Science and Religion

The intersection of science and religion seems to continually generate controversy in our society. In my estimation, much of the problem is due to issues of language and epistemology, which is the nature of knowledge and the way in which we learn. While I am very interested in this topic generally, I am specifically interested in how it impacts the acceptance of climate change science in the United States. A few years ago I wrote an article entitled Global Warming: Scientific Basis and Christian Responses, which was published in Perspectives on Science and Christian Faith. This article discusses how different evangelical groups respond to the science of global warming or climate change, terms which are overlapping in the scientific community.

During 2011-12, I have had the privilege of participating in the writing of two documents that seek to relate evangelical doctrine to climate change. The first of these is called Loving the Least of These. It was commissioned and adopted by the National Association of Evangelicals and is referenced on their website.

The second is a considerably longer report that was written by the Creation Stewardship Task Force organized under the Christian Reformed Church in North America (CRCNA). This report was considered by the 2012 CRCNA Synod and its recommendations were adopted by the Synod with some minor changes. The principal recommendations on climate change from the report are:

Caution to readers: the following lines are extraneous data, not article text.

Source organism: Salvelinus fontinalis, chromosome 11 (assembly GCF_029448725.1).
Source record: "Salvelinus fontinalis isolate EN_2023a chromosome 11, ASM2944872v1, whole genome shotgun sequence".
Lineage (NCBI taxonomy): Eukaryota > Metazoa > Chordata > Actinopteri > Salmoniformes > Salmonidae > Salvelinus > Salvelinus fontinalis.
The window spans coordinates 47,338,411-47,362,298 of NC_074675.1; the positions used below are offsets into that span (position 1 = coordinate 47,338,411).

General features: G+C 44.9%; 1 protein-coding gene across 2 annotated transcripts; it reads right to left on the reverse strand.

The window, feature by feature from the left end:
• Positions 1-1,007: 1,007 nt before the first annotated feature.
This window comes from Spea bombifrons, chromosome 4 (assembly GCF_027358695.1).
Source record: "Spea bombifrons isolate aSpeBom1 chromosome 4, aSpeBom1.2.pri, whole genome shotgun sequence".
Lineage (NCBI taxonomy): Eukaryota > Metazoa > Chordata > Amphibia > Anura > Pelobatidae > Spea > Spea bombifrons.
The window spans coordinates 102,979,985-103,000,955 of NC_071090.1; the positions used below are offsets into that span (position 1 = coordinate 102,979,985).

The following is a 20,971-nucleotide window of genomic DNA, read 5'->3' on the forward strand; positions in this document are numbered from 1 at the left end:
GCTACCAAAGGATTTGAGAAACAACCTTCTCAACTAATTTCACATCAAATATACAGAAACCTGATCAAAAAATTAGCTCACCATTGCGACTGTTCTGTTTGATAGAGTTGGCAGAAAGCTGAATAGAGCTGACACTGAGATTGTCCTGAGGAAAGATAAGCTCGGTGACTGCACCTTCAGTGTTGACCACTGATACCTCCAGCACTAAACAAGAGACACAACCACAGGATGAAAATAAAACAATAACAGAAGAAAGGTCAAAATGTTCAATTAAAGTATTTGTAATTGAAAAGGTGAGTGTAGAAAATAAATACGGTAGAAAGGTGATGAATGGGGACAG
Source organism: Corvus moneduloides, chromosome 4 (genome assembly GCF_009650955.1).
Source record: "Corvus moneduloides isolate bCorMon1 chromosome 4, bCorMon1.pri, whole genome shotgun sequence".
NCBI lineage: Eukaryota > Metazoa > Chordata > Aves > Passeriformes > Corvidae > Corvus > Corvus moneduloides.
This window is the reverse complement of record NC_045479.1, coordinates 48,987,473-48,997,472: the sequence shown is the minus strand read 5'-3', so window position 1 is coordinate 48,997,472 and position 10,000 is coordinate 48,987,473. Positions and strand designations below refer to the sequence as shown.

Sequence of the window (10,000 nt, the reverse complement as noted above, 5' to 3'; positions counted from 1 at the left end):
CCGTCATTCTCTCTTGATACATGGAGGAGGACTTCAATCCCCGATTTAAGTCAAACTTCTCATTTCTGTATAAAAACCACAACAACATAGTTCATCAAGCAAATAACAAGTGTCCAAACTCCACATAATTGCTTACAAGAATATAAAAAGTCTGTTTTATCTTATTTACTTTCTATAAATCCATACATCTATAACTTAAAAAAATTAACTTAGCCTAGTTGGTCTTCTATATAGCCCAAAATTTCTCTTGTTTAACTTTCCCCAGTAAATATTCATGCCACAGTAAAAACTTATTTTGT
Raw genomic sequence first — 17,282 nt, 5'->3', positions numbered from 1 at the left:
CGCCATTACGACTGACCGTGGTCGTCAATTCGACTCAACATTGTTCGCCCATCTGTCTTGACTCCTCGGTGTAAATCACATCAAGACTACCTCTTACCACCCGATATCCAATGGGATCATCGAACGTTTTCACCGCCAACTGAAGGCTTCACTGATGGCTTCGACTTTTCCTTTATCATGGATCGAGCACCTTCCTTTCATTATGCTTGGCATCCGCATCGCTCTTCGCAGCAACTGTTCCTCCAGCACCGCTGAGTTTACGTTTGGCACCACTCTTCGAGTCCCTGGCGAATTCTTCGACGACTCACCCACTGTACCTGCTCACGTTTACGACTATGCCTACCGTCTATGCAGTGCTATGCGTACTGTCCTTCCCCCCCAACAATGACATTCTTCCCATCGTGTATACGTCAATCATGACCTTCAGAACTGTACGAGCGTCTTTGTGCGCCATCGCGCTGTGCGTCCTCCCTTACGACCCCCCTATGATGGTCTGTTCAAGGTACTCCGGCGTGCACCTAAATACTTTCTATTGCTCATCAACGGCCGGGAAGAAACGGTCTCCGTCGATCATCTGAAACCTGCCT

E. That synod affirm the following findings (see section IX, C) concerning climate change and that it commend them to the churches as guides to prayer, discussion, direct action, and advocacy:
  1. Climate change is occurring and is very likely due to human activity.
  2. Human-induced climate change is a moral, ethical, and religious issue.
  3. Human-induced climate change poses a significant threat to future generations, the poor, and the vulnerable.
  4. Human-induced climate change poses a significant challenge to us all.
  5. Urgent action is required to address climate change. This includes actions at the personal, community, and political levels toward reducing human causes of climate change and mobilizing ourselves to urgent assistance of those who are forced to adapt to its negative effects.

These two documents provide a basis for understanding the science and consequences of climate change in the context of evangelical thought. I am happy to discuss the content of these documents with those who are interested in pursuing this topic further. I hope to write more on this and related topics in the near future.

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